Defunct Bitcoin exchange Mt. Gox has now released its online system for filing rehabilitation claims. The news was posted on their website after a group of Mt. Gox customers expressed their displeasure in the earlier bankruptcy case.
The customers changed the bankruptcy case to a civil rehabilitation case which they hoped would have a better income for customers who lost their funds.
The rehabilitation process provides for a chance for the corporate creditors to recover part of their funds that were lost in the 2014 Mt. Gox scandal.
Nobuaki Kobayashi, the representative of the presently defunct Bitcoin exchange, is supervising the entire process and in the news update on their website dated, he announced that the online system of filing claims was open for creditors.
Claim Processing System Opens
In a press release [PDF], Kobayashi said that the creditors had up until October 22 to file their evidence of claims. After that, they would be locked out.
The trustee would then produce a statement seeking the approving or rejecting of the claims in a court in Tokyo by January 24, 2019, where the final decision will be made.
Kobayashi however could not ascertain how fast a filed claim would be rejected or approved.
The users who have lost their login access to the Mt. Gox crypto exchange will need to send proof to an address in Tokyo selected by Mt. Gox trustees.
One major challenge that some claimants reported is that a confirmation email of if the filing was successful—it is being sent back to them and they wouldn’t tell if the process was done correctly.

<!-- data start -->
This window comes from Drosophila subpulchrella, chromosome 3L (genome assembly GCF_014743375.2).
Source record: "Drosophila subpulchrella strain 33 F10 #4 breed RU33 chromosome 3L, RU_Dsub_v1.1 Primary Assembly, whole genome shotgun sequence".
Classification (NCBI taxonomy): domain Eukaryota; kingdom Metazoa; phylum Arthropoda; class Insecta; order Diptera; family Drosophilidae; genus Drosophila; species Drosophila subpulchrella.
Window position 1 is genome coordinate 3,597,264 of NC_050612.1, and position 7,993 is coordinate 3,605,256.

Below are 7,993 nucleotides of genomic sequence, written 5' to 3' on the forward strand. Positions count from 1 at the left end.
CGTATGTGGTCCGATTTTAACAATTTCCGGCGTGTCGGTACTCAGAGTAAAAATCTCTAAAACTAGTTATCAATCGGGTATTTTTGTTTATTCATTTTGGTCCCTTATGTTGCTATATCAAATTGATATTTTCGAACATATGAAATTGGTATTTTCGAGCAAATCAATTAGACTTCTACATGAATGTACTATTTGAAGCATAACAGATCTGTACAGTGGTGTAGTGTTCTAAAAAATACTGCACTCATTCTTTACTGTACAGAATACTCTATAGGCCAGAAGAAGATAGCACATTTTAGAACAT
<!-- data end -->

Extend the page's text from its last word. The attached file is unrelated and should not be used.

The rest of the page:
The exchange’s customers are also drawing refund policies through their lawyers in the effort of wanting to be given their Bitcoin properties in the initial manner of the deposit rather than through a chosen cryptocurrency exchange.
The History of Mt. Gox
Mt. Gox was declared bankrupt in 2014 after the theft of 744,000 BTC. As a result, creditors began a process that would take years in an attempt to recover their funds which are still stuck in the exchange.
The exchange is estimated to have lost a total of approximately 850,000 BTC between 2011 and 2014 which was around $450 million in 2014 market prices.
Mt. Gox, based in Shibuya, Tokyo, was once one of the leading Bitcoin exchanges of its time—controlling up to 70 percent of the global cryptocurrency exchange market.
Their problems started in mid-2013 and even after they assured their customers that all would be well, they closed down unexpectedly in February 2014, stopping all trading and exchange processes.
They also closed down their website and filed for bankruptcy protection backed by Japanese law. As a result, the former CEO of Mt. Gox, Mark Karpeles, was taken under custody. He has now been released on bail, as of 2016.
A civil rehabilitation strategy was put in place to serve as a basis of making sure that creditors will recover their money.